With 70 per cent jackfruit and 30 per cent meat patty options, the company aims to help meat-eaters reduce their meat intake
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Spotted: Located in the Petaling District in Selangor, the food tech startup, IRA NOAH LLP, is producing plant-based, high-fibre burger patties using young jackfruit pulps from Pahang. According to the company, it is the first of its kind in Malaysia.
The Malaysian Dietary Guideline recommends that people should eat 20 to 30 grams of dietary fibre a day. However, in Malaysia, on average people only consume half this amount. Consequently, this leaves a fibre gap of 9 to 12 grams. Each NANKA patty contains 8 to 10 grams of whole-plant dietary fibre, with the jackfruits being locally sourced from farmers around Malaysia.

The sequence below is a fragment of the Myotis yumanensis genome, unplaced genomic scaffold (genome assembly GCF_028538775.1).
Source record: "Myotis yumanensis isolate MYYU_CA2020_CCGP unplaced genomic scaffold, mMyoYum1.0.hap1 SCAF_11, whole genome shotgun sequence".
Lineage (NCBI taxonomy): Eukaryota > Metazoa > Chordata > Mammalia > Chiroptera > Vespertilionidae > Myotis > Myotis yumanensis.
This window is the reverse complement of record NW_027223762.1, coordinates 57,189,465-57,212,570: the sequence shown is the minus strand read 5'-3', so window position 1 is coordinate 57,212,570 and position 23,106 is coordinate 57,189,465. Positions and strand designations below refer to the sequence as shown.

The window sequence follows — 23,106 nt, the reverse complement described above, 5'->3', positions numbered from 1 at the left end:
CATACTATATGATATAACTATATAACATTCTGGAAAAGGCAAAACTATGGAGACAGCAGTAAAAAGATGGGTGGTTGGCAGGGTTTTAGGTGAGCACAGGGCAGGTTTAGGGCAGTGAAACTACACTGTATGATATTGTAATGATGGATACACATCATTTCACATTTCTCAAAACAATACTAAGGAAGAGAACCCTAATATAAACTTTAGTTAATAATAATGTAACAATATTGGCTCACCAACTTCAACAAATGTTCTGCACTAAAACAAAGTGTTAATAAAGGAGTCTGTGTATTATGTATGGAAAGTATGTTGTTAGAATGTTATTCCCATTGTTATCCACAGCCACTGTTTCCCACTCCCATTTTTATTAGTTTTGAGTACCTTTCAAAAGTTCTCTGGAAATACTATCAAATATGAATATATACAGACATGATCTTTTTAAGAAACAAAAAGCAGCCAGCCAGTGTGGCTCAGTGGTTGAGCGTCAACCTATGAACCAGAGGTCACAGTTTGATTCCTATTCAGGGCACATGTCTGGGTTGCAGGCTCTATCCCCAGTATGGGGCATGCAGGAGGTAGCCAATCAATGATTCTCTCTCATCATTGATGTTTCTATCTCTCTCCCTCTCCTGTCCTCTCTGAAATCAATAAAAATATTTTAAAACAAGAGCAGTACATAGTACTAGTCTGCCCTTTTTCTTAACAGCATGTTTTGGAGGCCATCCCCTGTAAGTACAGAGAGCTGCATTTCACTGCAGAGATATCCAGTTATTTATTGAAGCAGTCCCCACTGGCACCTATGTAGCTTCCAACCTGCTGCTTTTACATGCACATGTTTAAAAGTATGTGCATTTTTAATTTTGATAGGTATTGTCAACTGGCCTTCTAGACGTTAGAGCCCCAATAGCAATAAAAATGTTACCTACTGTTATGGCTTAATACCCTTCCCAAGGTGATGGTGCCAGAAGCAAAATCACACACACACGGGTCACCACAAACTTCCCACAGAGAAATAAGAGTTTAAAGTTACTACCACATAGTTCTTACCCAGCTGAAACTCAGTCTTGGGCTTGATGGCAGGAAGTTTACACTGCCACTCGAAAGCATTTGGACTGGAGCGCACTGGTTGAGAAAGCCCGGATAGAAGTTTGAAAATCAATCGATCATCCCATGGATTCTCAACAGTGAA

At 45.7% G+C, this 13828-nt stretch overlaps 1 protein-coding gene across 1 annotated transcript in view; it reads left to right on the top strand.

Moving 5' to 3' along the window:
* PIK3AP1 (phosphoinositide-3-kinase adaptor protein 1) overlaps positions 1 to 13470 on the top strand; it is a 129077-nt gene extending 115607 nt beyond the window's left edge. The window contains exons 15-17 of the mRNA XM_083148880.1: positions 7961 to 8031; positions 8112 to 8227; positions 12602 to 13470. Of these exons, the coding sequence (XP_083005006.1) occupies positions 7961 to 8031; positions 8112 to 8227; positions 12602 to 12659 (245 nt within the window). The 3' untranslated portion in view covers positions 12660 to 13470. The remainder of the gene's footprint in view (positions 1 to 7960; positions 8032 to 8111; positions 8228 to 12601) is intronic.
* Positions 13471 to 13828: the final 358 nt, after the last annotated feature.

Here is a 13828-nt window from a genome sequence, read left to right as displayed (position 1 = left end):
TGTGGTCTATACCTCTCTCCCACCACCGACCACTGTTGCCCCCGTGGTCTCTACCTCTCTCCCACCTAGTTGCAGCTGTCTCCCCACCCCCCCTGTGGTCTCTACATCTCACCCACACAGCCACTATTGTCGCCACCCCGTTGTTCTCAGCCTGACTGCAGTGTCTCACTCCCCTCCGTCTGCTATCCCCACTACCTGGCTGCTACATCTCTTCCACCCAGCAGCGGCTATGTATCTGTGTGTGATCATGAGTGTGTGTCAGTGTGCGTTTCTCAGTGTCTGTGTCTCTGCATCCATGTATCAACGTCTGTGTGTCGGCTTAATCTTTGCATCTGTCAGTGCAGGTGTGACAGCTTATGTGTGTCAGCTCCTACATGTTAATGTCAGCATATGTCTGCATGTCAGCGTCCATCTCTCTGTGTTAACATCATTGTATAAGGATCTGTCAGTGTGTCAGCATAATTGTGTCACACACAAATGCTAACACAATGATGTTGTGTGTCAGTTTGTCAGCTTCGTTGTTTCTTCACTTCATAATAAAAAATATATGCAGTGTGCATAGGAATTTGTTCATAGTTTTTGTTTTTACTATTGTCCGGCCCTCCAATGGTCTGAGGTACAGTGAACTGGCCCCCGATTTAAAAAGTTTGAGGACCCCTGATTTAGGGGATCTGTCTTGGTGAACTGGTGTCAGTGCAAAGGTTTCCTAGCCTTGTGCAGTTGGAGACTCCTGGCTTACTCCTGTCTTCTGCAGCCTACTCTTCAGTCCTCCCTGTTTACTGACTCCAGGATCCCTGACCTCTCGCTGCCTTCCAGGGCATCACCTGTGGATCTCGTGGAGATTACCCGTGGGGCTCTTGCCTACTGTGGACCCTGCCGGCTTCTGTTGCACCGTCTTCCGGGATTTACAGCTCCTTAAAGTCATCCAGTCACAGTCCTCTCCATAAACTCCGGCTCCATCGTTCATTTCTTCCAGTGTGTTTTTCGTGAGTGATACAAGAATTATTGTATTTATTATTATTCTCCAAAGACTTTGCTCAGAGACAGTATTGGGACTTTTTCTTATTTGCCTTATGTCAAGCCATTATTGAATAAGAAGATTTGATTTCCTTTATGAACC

“Our intention right from the get-go is to encourage fellow Malaysians to eat a healthier diet, which means reducing meat as well as avoiding highly-processed fast food,” Ahmad Syafik Jaafar, IRA NOAH co-founder told Springwise.
Currently funded by Japanese and Singaporean investors, IRA NOAH was set up in 2013 by husband and wife, Ahmad Syafik Jaafar and Amirah Mohd Noh.
The company told Springwise that its aim is to help meat-eaters reduce their meat intake. NANKA is currently available in three products, including a 100 per cent plant-based patty made from jackfruit and mushrooms, and a 70 per cent mixed plant/30 per cent chicken patty. There is also a 70 per cent mixed plant/30 per cent beef patty. All Products are HALAL certified and MeSTI approved. Moreover, according to the company, they do not contain preservatives, colourings or artificial flavouring. They are also free from GMOs and gluten.
NANKA is sold as ready-to-cook patties to hotels, vegetarian cafes and restaurants. For those who reside in Klang Valley, orders can be placed via their food ordering app.
In the near future, IRA NOAH is working on developing other products such as nuggets, “vegeballs,” hotdogs and mince. Moving forwards, the company hopes to eventually expand beyond meat, and are looking to introduce plant-based dairy products, such as butter and mashed eggs.
Written By: Katrina Lane